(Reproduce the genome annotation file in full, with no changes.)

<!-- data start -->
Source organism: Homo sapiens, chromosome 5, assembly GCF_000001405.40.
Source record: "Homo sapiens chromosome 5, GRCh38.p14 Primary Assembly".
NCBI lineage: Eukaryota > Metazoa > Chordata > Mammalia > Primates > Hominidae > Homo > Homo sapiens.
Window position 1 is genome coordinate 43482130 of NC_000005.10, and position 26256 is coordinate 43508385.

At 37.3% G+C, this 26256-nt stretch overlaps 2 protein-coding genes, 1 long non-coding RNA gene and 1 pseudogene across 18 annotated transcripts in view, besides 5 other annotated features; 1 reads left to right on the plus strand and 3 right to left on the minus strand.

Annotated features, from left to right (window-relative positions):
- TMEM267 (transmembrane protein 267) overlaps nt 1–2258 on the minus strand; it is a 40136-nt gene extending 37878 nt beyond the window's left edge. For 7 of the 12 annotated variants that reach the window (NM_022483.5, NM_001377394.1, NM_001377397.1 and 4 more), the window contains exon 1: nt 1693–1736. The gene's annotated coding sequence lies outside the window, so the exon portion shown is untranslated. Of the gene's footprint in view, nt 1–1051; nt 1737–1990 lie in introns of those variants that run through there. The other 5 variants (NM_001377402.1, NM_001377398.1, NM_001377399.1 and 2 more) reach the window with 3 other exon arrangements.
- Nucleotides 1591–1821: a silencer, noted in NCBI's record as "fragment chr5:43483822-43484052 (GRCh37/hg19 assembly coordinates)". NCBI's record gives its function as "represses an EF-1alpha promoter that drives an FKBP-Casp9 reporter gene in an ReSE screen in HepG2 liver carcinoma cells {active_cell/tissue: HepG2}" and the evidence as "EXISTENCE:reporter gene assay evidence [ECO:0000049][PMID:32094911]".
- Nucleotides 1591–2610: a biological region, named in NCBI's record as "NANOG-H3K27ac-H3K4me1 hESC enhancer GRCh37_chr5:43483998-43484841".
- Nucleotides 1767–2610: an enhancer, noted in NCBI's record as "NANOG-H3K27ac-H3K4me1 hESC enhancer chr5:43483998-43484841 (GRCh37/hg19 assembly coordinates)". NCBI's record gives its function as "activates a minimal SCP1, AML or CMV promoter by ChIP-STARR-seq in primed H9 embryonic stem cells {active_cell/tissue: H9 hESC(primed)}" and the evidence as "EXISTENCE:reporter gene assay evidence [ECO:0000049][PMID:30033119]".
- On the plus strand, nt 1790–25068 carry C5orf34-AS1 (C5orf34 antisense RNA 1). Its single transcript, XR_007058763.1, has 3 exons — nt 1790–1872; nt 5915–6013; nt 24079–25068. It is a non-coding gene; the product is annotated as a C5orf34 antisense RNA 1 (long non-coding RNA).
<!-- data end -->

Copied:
Source organism: Homo sapiens, chromosome 5, assembly GCF_000001405.40.
Source record: "Homo sapiens chromosome 5, GRCh38.p14 Primary Assembly".
NCBI lineage: Eukaryota > Metazoa > Chordata > Mammalia > Primates > Hominidae > Homo > Homo sapiens.
Window position 1 is genome coordinate 43482130 of NC_000005.10, and position 26256 is coordinate 43508385.

At 37.3% G+C, this 26256-nt stretch overlaps 2 protein-coding genes, 1 long non-coding RNA gene and 1 pseudogene across 18 annotated transcripts in view, besides 5 other annotated features; 1 reads left to right on the plus strand and 3 right to left on the minus strand.

Annotated features, from left to right (window-relative positions):
- TMEM267 (transmembrane protein 267) overlaps nt 1–2258 on the minus strand; it is a 40136-nt gene extending 37878 nt beyond the window's left edge. For 7 of the 12 annotated variants that reach the window (NM_022483.5, NM_001377394.1, NM_001377397.1 and 4 more), the window contains exon 1: nt 1693–1736. The gene's annotated coding sequence lies outside the window, so the exon portion shown is untranslated. Of the gene's footprint in view, nt 1–1051; nt 1737–1990 lie in introns of those variants that run through there. The other 5 variants (NM_001377402.1, NM_001377398.1, NM_001377399.1 and 2 more) reach the window with 3 other exon arrangements.
- Nucleotides 1591–1821: a silencer, noted in NCBI's record as "fragment chr5:43483822-43484052 (GRCh37/hg19 assembly coordinates)". NCBI's record gives its function as "represses an EF-1alpha promoter that drives an FKBP-Casp9 reporter gene in an ReSE screen in HepG2 liver carcinoma cells {active_cell/tissue: HepG2}" and the evidence as "EXISTENCE:reporter gene assay evidence [ECO:0000049][PMID:32094911]".
- Nucleotides 1591–2610: a biological region, named in NCBI's record as "NANOG-H3K27ac-H3K4me1 hESC enhancer GRCh37_chr5:43483998-43484841".
- Nucleotides 1767–2610: an enhancer, noted in NCBI's record as "NANOG-H3K27ac-H3K4me1 hESC enhancer chr5:43483998-43484841 (GRCh37/hg19 assembly coordinates)". NCBI's record gives its function as "activates a minimal SCP1, AML or CMV promoter by ChIP-STARR-seq in primed H9 embryonic stem cells {active_cell/tissue: H9 hESC(primed)}" and the evidence as "EXISTENCE:reporter gene assay evidence [ECO:0000049][PMID:30033119]".
- On the plus strand, nt 1790–25068 carry C5orf34-AS1 (C5orf34 antisense RNA 1). Its single transcript, XR_007058763.1, has 3 exons — nt 1790–1872; nt 5915–6013; nt 24079–25068. It is a non-coding gene; the product is annotated as a C5orf34 antisense RNA 1 (long non-coding RNA).